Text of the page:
Julia Gillard has official portrait unveiled in Parliament

Julia Gillard has official portrait unveiled in Parliament
Prime Minister Julia Gillard with US Secretary of State Hillary Clinton. Photo: U.S. Department of State, Wikimedia Commons

Former Prime Minister Julia Gillard, the first woman to hold the office, has had her official portrait unveiled in Parliament House. Her portrait was commissioned ahead of her predecessor and successor, Kevin Rudd, and the ceremony was attended by her rival (and future Prime Minister) Tony Abbott.

Gillard was the 27th Prime Minister of Australia (the current office holder, Scott Morrison, is number 30) and served between 2010 and 2013. She led a Labor minority government in that time after deposing Kevin Rudd through the party room. Her leadership ended when Caucus replaced her with Rudd.

Ms Gillard’s portrait will hang next to John Howard’s in the gallery of Prime Ministers, and looks quite different to the other paintings. Apart from being the only woman with a spot on the wall, she had her painting done from the neck up rather than being a full body portrait.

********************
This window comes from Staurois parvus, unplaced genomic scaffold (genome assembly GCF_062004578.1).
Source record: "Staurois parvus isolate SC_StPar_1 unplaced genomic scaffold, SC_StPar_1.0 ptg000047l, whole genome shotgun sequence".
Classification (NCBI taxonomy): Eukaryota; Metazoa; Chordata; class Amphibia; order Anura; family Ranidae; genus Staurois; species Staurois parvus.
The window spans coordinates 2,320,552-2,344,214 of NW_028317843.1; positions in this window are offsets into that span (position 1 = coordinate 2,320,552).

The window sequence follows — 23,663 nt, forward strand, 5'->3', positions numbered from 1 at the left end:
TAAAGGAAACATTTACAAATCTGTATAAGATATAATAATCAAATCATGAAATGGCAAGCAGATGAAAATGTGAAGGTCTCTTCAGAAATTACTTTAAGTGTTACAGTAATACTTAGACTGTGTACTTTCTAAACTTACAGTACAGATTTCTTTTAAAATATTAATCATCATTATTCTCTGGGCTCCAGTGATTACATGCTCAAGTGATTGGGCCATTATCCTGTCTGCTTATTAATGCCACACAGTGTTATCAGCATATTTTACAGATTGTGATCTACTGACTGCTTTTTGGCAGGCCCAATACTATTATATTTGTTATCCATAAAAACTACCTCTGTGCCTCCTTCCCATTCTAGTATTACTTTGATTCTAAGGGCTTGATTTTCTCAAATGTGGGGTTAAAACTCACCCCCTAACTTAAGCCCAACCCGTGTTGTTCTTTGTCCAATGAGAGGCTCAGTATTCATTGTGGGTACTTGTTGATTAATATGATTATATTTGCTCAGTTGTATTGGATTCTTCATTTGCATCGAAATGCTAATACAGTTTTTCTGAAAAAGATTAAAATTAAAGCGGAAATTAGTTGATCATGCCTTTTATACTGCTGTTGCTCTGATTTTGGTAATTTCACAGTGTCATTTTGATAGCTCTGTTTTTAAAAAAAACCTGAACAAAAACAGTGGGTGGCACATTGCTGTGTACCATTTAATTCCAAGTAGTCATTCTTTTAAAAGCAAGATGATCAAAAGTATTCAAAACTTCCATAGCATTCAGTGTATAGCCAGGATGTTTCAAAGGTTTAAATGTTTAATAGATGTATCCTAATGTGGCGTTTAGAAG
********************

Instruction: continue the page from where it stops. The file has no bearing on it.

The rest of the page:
She says that this was a deliberate choice because of the relentless focus on what she wore during her time in office. No matter how important what she was doing was, whether in international meetings or promoting legislation, her clothing would always be one of the talking points coming out of the story – a frustration shared by many powerful women.

The only other Prime Minister to attend the ceremony was Tony Abbott, who was opposition leader during Gillard’s premiership. He was her arch rival, and in fact won more seats at the 2010 election (which resulted in the first hung parliament since 1940) yet saw Gillard claim government with the support of almost the entire crossbench. He put that behind him to congratulate Ms Gillard, although their handshake and conversation seemed decidedly frosty.

Ms Gillard was also in Canberra for the final findings of the Royal Commission into child abuse, which she implemented, and the official apology by Prime Minister Scott Morrison. She regards this commission as one of her greatest achievements as leader of Australia.

There have been no official statements about the paintings and timing of portraits for Rudd, Abbott or Malcolm Turnbull.